This week has seen the reemergence of of globalization’s ugly hidden face: Racial tensions, conflicts and resentment both locally in South African politics and internationally in business: Can anyone be surprised when the legacy of global imperialism surfaces in diverse forms:  be it the centuries old colonial “coloured” or “creole” or the millennia old anti-semitic forms? History seems intent on not allowing these urban dragons or gremlins to lie sleeping!

In Paris John Galliano is fired for anti semitic remarks captured and aired on a You-Tube video which prompted first his suspension as Dior’s lead designer and then firing after their perfume celebrity and Oscar award winning actress, Natalie Portman, herself  of Jewish decent descried the star fashion designers actions:

In South Africa  Cabinet Minister , ex Minister of FInance and  veteran of the apartheid struggle,  Trevor Manual, causes a furor  with an open letter published in the Cape Times newspaper on Wednesday, accusing the ruling ANC parties spokesman Jimmy Manyi of being a racist: The original letter can be read here on SkyscraperCity:

What deep tensions and bitter feuds are buried in the bricks and mortar of our cities?

If we dig deep down in the layers of programming that has been laid down by our ancestors prejudice will we maybe not all find some wound of this thorn in our flesh – then will we think is it best to remain silent or since the first stone been cast….?

I think it is right to lance these festering boils and bring them out into the open!

What do you think?


Donovan Gillman


Rise of the Bloggers – Death of the Celebrity Endorsement?

Protein Feed reporting on statistics gleaned from London Fashion Week seem to indicate that celeb endorsements are in decline – my own take is this might be true in the world of on-line/cyber – but in the “real” world of TV/Billboards and Print Celeb’s are King or Queen- I can vouch for this with the number of hits drawn by posts about U2 and Bono when I was really commenting on the urban issues of the Fan Walk and the influence of celebrities (even misquoted ones) in the media!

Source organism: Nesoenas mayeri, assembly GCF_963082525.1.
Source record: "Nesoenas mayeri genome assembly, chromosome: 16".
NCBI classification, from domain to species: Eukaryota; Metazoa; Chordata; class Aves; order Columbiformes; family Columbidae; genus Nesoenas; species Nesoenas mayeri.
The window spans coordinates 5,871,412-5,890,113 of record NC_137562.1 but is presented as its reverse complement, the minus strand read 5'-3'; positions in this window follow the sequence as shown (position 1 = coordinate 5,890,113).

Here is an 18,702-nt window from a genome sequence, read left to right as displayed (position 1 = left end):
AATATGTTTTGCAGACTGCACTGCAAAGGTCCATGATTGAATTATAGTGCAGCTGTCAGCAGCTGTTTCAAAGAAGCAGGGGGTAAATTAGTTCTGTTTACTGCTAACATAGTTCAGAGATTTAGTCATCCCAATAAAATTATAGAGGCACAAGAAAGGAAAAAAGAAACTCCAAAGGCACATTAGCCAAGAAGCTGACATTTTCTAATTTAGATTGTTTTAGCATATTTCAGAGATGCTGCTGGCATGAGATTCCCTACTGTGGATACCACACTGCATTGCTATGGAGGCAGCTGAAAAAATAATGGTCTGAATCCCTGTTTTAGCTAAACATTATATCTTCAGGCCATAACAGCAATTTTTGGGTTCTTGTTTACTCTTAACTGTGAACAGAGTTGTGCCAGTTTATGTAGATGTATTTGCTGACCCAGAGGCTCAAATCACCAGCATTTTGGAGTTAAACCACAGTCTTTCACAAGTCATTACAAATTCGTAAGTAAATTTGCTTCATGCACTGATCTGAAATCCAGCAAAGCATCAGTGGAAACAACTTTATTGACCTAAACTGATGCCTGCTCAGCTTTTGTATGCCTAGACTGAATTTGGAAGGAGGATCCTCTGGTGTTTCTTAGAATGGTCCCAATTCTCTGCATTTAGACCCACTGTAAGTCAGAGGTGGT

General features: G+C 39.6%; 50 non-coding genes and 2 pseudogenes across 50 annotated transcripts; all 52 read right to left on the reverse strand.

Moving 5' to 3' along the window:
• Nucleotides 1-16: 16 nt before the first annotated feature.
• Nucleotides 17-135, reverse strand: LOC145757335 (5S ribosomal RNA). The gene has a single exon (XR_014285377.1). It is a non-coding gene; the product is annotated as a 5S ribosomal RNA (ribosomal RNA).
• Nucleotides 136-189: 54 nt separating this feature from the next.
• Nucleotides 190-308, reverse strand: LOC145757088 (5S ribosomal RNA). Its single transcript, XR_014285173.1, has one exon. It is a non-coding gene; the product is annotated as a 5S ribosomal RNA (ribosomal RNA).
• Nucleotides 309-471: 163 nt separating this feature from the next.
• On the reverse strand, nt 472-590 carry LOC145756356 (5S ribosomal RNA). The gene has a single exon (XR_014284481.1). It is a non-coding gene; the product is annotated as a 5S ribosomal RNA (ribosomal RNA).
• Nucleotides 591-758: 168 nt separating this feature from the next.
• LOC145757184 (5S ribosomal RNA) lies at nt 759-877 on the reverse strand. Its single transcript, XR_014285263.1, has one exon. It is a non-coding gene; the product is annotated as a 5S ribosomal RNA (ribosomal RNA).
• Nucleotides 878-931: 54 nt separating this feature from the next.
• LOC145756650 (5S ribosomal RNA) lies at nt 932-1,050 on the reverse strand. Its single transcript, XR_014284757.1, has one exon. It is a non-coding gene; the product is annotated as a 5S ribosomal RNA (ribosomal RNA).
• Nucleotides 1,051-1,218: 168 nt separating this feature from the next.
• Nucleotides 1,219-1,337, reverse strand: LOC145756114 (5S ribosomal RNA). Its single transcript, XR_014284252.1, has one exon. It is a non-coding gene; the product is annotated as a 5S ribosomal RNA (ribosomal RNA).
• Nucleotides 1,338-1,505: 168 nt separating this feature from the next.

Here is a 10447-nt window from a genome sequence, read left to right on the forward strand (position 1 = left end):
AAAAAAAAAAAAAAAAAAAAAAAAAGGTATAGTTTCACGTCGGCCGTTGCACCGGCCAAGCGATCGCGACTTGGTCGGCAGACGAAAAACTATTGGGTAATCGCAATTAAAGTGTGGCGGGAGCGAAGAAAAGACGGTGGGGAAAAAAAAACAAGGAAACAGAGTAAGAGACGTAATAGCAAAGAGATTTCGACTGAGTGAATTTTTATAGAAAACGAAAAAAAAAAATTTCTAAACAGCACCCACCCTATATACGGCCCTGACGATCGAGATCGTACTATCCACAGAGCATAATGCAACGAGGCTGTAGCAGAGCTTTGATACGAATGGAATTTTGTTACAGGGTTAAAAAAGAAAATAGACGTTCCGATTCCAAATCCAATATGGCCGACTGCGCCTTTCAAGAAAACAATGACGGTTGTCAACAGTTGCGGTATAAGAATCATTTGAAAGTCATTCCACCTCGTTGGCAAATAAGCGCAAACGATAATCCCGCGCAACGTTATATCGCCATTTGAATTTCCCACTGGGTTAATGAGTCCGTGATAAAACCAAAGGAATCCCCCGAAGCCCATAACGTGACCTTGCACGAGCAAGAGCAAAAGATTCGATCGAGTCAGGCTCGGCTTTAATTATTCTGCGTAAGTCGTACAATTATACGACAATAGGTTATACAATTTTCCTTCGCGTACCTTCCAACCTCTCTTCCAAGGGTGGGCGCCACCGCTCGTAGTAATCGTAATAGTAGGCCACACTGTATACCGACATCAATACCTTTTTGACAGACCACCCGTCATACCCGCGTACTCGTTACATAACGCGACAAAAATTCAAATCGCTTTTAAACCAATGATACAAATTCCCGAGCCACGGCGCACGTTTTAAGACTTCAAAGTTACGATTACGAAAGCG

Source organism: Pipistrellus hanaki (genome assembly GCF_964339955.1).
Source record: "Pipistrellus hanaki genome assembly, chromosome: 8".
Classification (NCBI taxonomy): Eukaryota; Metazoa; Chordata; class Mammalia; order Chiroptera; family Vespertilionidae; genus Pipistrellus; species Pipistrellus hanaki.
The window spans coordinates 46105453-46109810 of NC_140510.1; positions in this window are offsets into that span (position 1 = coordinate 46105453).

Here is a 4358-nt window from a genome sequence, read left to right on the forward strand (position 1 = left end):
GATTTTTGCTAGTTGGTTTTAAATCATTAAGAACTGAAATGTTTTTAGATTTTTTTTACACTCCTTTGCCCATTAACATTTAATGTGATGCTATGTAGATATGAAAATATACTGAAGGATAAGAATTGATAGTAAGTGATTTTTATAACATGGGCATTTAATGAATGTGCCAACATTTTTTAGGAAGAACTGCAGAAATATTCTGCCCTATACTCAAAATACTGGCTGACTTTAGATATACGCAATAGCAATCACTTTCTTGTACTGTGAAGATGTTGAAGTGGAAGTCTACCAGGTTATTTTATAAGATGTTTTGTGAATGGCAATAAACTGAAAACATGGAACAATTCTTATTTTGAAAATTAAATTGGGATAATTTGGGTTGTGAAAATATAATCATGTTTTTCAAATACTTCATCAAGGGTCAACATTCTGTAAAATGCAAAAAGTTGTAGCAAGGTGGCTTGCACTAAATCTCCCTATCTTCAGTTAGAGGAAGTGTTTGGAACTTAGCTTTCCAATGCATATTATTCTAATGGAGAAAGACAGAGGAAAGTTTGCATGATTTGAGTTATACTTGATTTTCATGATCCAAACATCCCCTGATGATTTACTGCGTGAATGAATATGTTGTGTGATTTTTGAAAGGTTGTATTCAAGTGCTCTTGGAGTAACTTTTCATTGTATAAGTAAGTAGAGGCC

Still the graphic is interesting and the concept of trends are generated by street and bloggers is interesting for the future with growing penetration of social media to handhelds even more influence is on  its way!

“With London Fashion Week almost over, what better way to round up the week than some good ol’ data talk and a nice visualization. We had a look into how new fashion trends are discovered and made some intriguing and perhaps surprising finds.

Blogs came out on top with 53% of our audience citing them as influencing their wardrobes, and street style second with 39%. Interestingly celebrity style was the least mentioned with only 8% of those asked saying they were a source for inspiration. With this research the idea that a celebrity endorsement can influence a trend seems to be thrown into some dispute. It will be interesting to see how this pattern of the inspiring blogger changes in the next year.”

Our first Protein Audience Survey is at the printers now getting prepped for the press. If you are interested in learning more click here and we will get in touch with more info.”

Image by Sarah Khamisi.

Design Indaba 2011 – Cape Town – Sold Out

The coolest design event in South AfricaDesign Indaba 2011 takes place at the at the Cape Town Convention Centre and includes the Design Indaba Conference and Young Designers Simulcast from 23 to 25 February, and Design Indaba Expo from 25 to 27 February.

But there are still seats available for simulcast in Cape Town and Johannesburgt and the really cool expo you can visit from 25 -27 February and  lank events and interesting side shows, some of which I will be posting info over the next few days as well as featuring some of the cool people that are speaking

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Iconic Blogger Scott Schuman, aka, The Sartorialist

My son Jason in London sent me this link to a great video -one of my favorite influential trend-spotters: The video really talks about the opportunities in globalization – good and bad.

Sorry the video is too big to post here so get it here

Sorry the video is too big to post here so get it here The Cool Hunter

If you have never seen Scott’s work click here : The Sartorialist